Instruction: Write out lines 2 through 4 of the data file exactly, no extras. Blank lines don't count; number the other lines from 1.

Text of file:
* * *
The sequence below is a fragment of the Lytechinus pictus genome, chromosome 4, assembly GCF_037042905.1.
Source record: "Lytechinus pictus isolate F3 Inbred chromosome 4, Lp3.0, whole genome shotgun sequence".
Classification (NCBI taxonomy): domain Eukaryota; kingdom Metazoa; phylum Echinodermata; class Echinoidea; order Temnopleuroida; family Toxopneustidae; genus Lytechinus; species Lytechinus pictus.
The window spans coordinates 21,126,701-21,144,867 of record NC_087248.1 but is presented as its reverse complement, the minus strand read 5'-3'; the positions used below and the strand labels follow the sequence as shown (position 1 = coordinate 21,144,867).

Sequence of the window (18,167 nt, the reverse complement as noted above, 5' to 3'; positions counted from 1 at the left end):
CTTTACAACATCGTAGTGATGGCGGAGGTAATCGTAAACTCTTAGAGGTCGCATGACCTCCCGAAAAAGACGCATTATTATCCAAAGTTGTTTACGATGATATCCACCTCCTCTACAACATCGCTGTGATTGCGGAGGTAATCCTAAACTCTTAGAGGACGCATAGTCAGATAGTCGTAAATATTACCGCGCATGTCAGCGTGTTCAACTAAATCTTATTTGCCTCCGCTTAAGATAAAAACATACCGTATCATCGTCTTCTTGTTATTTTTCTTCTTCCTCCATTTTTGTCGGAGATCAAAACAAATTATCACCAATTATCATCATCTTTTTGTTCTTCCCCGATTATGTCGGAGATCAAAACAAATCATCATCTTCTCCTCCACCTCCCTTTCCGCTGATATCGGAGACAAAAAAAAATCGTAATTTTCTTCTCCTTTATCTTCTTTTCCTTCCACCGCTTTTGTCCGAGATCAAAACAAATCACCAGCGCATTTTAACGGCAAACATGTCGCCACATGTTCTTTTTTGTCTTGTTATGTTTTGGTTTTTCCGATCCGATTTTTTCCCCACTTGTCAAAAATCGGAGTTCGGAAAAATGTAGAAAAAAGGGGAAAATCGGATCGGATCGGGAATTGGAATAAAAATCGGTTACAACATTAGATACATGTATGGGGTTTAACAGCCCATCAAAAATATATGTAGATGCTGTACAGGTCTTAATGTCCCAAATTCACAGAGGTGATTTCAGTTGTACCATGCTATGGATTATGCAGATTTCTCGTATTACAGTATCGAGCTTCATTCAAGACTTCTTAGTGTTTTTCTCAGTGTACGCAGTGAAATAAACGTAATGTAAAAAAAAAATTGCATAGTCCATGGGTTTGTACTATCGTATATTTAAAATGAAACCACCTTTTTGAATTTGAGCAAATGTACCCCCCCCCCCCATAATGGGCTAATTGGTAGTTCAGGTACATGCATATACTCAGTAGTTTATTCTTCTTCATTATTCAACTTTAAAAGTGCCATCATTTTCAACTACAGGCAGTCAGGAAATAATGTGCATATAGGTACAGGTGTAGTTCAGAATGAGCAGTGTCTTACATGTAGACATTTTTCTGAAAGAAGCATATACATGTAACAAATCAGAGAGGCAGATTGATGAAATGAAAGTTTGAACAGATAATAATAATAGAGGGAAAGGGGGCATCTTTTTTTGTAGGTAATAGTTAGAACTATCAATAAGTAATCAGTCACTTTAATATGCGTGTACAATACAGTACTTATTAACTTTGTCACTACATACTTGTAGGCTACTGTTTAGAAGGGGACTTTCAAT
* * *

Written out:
Source record: "Lytechinus pictus isolate F3 Inbred chromosome 4, Lp3.0, whole genome shotgun sequence".
Classification (NCBI taxonomy): domain Eukaryota; kingdom Metazoa; phylum Echinodermata; class Echinoidea; order Temnopleuroida; family Toxopneustidae; genus Lytechinus; species Lytechinus pictus.
The window spans coordinates 21,126,701-21,144,867 of record NC_087248.1 but is presented as its reverse complement, the minus strand read 5'-3'; the positions used below and the strand labels follow the sequence as shown (position 1 = coordinate 21,144,867).